Speaker John A. Boehner came before the mics on Thursday, and he made one thing clear: The sequester is here to stay until the White House gets serious about spending cuts.
"Sequestration is going to remain in effect until the president agrees to cuts and reforms that will allow us to remove it," the Ohio Republican said to reporters in his weekly news conference. "The president insisted on the sequester none of us wanted, none of us like it, there are smarter ways to cut spending. The House has moved twice over the last year and a half to replace the sequester, and we saw no action in the United States Senate.
Boehner's remarks came a day after GOP leadership made the startling decision to pull from the floor, mid-consideration, an appropriations bill funding transportation and housing programs. Boehner on Thursday morning reiterated the official party line, that the choice was because of scheduling concerns, not concerns that there weren't enough Republican votes to bring the measure over the finish line.
But that talking point has run in conflict with speculation from fellow Republicans, including those on the Appropriations Committee, who say there was not adequate GOP support — from conservatives who said the bill didn't cut deeply enough and from more moderate Republicans who couldn't stomach cuts to key programs on which constituents in their districts rely, from Amtrak to Community Development Block Grants.
Committee Chairman Harold Rogers, R-Ky., released on Wednesday an uncharacteristically scathing statement, saying that the measure lacked the sufficient numbers of votes — which, above all else, reflected that the House had made a clear choice: "sequestration — and its unrealistic and ill-conceived discretionary cuts — must be brought to an end.”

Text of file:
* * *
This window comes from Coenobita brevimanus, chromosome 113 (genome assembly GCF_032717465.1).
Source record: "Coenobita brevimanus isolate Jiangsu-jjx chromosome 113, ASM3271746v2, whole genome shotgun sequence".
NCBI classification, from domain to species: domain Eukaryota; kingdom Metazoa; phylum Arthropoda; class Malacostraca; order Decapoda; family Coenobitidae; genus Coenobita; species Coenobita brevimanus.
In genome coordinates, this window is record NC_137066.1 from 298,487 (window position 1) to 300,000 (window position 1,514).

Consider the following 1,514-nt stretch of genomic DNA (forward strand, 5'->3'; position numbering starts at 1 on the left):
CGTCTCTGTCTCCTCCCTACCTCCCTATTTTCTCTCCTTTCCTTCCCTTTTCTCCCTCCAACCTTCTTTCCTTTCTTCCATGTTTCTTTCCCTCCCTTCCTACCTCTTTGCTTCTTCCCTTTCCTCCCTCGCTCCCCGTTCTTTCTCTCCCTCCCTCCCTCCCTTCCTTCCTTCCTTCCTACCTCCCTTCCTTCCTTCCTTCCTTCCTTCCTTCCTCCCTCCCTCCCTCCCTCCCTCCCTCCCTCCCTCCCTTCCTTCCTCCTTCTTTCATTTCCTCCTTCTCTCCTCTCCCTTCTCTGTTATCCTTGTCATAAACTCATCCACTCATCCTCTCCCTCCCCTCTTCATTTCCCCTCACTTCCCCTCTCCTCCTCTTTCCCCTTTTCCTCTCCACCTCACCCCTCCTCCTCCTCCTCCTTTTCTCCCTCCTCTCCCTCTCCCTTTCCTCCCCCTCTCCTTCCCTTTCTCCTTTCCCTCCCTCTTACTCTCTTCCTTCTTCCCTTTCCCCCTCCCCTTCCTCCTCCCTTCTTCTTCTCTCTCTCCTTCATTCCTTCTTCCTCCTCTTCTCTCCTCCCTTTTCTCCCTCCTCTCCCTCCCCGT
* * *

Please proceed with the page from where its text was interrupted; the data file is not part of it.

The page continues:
"I met with the chairman yesterday and his committee," Boehner said. "Look, the appropriators, they've had a tough job over the last couple of years. And they have taken a lot of tough votes in their committee. So I understand the frustration."
Boehner wouldn't comment more specifically about the substance of the conversation, or whether he expressed any displeasure with Rogers and other appropriators who cited a whip issue at the heart of the decision to pull the bill.
Those who voiced this assessment on Wednesday evening include Transportation-HUD Subcommittee Chairman Tom Latham, R-Iowa, and subcommittee members Tom Cole, R-Okla., and Charlie Dent, R-Pa.